Blocking out the opinion or influence of another person completely goes beyond boundary-setting. This would be “putting up a wall” instead of setting a boundary. An example would be a man who does not take any phone calls, emails, or texts from his wife who has had alcohol problems. Perhaps he says “You’ll never change; don’t remind me I married you.” The wall may even extend to other women. He may go on a lot of first dates, but not any second dates, because he does not want to let women in.

Similarly, too much boundary can lead to a lack of structure. The doctor and psychologist Leonard Sax has written about parents who treat their kids like friends and do not provide enough in the way of expectations and structure, leading (in his opinion) to increased fragility and decreased resilience in the face of adversity. In his view, demanding to see evidence of more effort on grades would be a healthy thing for a parent to do.

In contrast, a boundary might look like this: “My well-being requires that I know you are making positive changes by staying sober and attending AA meetings and therapy weekly, and that you do not yell, scream, or abuse me in any way. I will respond civilly to civil communication.” He is protecting his own emotional health, but responding in a positive way to positive efforts on the wife’s part. Of note, a wall or rigid boundary can be OK when the other person is relentlessly abusive or truly toxic, with damaging beliefs like racism or homophobia.

Asian and South Asian culture, with their argumentative tendencies and emphasis on obedience and making parents proud make identifying boundaries a bit trickier. Rest assured, however, that they can be implemented while simultaneously honoring the fundamental spirit of Asian cultural values.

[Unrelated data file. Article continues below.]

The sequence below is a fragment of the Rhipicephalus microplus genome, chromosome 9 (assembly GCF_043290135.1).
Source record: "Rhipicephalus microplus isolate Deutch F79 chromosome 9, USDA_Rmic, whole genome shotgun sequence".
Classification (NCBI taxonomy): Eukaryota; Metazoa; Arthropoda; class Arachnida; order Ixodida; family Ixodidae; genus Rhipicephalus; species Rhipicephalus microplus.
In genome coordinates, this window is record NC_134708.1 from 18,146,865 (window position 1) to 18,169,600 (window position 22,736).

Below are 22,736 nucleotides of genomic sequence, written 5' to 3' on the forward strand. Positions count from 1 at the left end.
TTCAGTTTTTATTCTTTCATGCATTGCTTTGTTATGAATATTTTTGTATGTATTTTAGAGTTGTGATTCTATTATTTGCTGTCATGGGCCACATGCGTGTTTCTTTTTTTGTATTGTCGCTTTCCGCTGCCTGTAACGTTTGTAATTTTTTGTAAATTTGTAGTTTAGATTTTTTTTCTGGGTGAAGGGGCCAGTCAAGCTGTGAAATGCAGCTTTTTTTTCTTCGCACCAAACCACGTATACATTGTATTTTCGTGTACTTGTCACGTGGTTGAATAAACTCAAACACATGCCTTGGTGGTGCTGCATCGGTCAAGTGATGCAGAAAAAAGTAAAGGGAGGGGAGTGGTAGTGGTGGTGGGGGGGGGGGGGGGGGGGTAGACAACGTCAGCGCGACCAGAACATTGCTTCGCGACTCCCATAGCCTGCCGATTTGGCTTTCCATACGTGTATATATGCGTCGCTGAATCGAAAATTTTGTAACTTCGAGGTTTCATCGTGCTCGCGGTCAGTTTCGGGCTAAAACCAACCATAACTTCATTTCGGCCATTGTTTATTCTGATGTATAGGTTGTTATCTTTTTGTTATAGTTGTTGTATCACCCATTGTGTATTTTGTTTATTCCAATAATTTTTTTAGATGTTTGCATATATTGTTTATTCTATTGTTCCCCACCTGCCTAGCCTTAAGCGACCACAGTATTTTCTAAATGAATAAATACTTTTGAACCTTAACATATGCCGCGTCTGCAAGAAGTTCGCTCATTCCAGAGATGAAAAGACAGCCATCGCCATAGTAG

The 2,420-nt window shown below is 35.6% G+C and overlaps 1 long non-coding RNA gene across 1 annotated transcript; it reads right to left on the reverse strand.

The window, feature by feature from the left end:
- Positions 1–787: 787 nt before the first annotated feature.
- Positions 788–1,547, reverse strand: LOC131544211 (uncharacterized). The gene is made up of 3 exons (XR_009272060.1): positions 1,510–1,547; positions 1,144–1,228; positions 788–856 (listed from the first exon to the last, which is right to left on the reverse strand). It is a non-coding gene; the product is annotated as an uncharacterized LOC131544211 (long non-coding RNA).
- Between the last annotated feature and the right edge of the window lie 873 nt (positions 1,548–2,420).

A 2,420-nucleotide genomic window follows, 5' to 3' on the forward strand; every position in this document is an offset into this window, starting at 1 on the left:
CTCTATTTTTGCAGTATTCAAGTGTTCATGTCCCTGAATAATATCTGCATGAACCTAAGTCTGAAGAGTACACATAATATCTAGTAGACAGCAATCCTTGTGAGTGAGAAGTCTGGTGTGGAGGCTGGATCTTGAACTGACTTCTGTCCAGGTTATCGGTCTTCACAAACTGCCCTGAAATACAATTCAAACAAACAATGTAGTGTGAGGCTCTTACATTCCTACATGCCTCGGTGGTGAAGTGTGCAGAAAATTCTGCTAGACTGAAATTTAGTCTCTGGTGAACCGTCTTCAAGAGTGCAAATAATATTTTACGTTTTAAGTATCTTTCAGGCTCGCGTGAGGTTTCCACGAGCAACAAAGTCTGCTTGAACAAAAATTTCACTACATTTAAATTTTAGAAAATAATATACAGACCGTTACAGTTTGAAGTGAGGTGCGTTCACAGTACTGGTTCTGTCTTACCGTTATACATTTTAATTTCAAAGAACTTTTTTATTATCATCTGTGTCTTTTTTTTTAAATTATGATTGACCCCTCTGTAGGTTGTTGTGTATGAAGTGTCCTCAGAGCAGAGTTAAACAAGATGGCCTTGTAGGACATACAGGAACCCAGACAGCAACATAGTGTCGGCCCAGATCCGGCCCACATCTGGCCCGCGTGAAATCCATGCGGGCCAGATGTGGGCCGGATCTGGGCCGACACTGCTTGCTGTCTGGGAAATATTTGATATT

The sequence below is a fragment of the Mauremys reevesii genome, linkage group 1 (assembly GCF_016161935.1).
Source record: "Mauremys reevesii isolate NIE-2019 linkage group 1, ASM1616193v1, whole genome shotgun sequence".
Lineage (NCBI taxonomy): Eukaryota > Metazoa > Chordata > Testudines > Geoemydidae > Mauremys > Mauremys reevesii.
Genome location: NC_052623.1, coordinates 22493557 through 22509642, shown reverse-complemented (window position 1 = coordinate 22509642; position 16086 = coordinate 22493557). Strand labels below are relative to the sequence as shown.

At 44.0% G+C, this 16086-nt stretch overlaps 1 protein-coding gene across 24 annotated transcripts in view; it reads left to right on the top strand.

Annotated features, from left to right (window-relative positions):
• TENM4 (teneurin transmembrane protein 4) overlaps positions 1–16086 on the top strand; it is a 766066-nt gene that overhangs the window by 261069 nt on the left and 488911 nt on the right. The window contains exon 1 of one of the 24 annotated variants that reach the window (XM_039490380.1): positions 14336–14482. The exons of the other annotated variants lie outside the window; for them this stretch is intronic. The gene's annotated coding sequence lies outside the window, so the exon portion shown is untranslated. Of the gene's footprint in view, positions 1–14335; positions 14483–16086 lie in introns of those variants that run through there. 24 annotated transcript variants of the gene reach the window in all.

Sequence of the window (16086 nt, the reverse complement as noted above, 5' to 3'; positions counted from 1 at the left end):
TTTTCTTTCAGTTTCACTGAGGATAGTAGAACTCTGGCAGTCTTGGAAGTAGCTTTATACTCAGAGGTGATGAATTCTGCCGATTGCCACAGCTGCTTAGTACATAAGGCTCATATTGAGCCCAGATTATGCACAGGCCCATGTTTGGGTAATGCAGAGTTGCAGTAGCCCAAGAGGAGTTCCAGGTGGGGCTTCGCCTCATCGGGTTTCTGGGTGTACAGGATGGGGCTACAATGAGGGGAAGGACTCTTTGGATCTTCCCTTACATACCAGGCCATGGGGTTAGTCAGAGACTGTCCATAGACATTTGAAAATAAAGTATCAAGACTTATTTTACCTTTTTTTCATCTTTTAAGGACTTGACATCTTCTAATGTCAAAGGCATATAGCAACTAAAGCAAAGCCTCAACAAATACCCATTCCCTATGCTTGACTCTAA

Parents can state they expect the effort required to get As, instead of demanding the grades themselves (recent research shows this works better, anyway), and certainly instead of saying the child is “stupid” or “lazy” for not getting a particular grade. The child can say she will do the work as long as there are no attacks like this on her worth as a person.

Parents can also decline to take care of every little thing for a needy college student, setting a financial boundary for spending and requiring a part-time job, setting time limits on the hours-long homesick phone conversations, or dropping off home-cooked meals once every couple of weeks instead of every time the student is hungry.

A stay-at-home spouse could state the family will not spend the holidays with his wife’s family until they stop making snide comments about him getting laid off.

Two children can agree to share certain toys but not others. This is a great exercise in rule-following, decision-making, and maturity.

Family therapy and/or cognitive behavioral therapy can help to establish healthy boundaries after just a few sessions. The result can be a healthy, stable relationship for years to come.